The Question of Faith

John 6: 44-51

Acts 8:26-40 / Psa 66

Amen, amen, I say to you, whoever believes has eternal life. I am the bread of life.
(John 6:47-48)

If we cannot believe the Word

That the Bread of Life has given,

How can we be worth the reward

Of eternal life in heaven?

“No one can come to me unless drawn by the Father who sent me; and I will raise that person up on the last day. It is written in the prophets, ‘And they shall all be taught by God.’ Everyone who has heard and learned from the Father comes to me. Not that anyone has seen the Father except the one who is from God; he has seen the Father. Very truly, I tell you, whoever believes has eternal life. I am the bread of life. Your ancestors ate the manna in the wilderness, and they died. This is the bread that comes down from heaven, so that one may eat of it and not die. I am the living bread that came down from heaven. Whoever eats of this bread will live forever; and the bread that I will give for the life of the world is my flesh.’ ” (John 6:44-51)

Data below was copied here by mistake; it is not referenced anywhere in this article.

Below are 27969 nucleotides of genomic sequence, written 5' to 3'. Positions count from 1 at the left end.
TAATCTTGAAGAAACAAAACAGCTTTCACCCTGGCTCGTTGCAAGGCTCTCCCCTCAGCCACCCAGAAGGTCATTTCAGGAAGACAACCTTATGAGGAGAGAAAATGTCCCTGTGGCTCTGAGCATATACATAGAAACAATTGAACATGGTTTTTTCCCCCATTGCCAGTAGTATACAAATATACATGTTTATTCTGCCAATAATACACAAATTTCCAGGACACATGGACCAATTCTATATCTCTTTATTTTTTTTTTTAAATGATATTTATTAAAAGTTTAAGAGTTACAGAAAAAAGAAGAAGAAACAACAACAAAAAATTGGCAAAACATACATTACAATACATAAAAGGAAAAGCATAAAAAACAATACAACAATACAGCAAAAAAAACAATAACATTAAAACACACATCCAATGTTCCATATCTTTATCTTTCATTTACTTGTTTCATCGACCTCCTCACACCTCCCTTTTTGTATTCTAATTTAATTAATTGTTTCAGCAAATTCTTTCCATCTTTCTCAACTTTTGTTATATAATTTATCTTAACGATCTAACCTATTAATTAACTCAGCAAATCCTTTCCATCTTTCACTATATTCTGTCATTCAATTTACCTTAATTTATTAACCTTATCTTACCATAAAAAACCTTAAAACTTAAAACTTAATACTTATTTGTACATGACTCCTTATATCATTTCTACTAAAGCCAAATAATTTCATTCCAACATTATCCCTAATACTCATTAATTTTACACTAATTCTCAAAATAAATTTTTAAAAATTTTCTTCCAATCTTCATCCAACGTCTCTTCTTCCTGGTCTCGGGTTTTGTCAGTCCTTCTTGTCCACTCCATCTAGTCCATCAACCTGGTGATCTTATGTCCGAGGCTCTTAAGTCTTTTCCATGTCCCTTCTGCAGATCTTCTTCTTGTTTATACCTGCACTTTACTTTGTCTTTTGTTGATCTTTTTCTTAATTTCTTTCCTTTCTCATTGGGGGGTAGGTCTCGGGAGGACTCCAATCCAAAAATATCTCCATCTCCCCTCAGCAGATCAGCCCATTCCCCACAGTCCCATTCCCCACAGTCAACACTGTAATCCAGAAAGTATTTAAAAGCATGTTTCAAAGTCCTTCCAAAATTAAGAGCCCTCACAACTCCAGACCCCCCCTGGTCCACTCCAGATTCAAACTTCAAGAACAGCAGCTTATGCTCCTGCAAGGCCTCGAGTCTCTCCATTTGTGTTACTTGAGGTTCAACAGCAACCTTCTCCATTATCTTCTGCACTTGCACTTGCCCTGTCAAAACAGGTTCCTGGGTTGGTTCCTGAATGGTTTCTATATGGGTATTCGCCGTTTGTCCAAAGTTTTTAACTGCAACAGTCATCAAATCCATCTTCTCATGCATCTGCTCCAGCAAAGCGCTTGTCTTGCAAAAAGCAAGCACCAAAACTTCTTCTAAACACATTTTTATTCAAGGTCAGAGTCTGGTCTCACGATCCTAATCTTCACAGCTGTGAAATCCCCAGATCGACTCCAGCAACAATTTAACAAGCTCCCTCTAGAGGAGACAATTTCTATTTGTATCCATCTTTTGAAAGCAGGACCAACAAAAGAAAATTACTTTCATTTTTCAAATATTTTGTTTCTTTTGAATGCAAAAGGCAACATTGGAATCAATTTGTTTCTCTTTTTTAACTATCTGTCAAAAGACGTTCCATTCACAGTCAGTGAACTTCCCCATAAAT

Reflection

The Jews were now getting restless with what Jesus was saying about Himself. They knew who He was– the son of the carpenter Joseph and Mary. They could not comprehend what he was claiming, that He was “the bread that comes down from heaven so that one may eat it and not die.” Their problem was they were taking the words of our Lord too literally. But the future generations of Christians, to whom for the most part Jesus was addressing His message, would come to understand what Jesus meant. He was the Word of God Who became flesh, and “eating His flesh” simply meant receiving Him in the Holy Eucharist of the mass, as well as assimilating the Word of God into our life. To become Christ-like, we have to absorb all His teachings and His values that we read about in the Bible.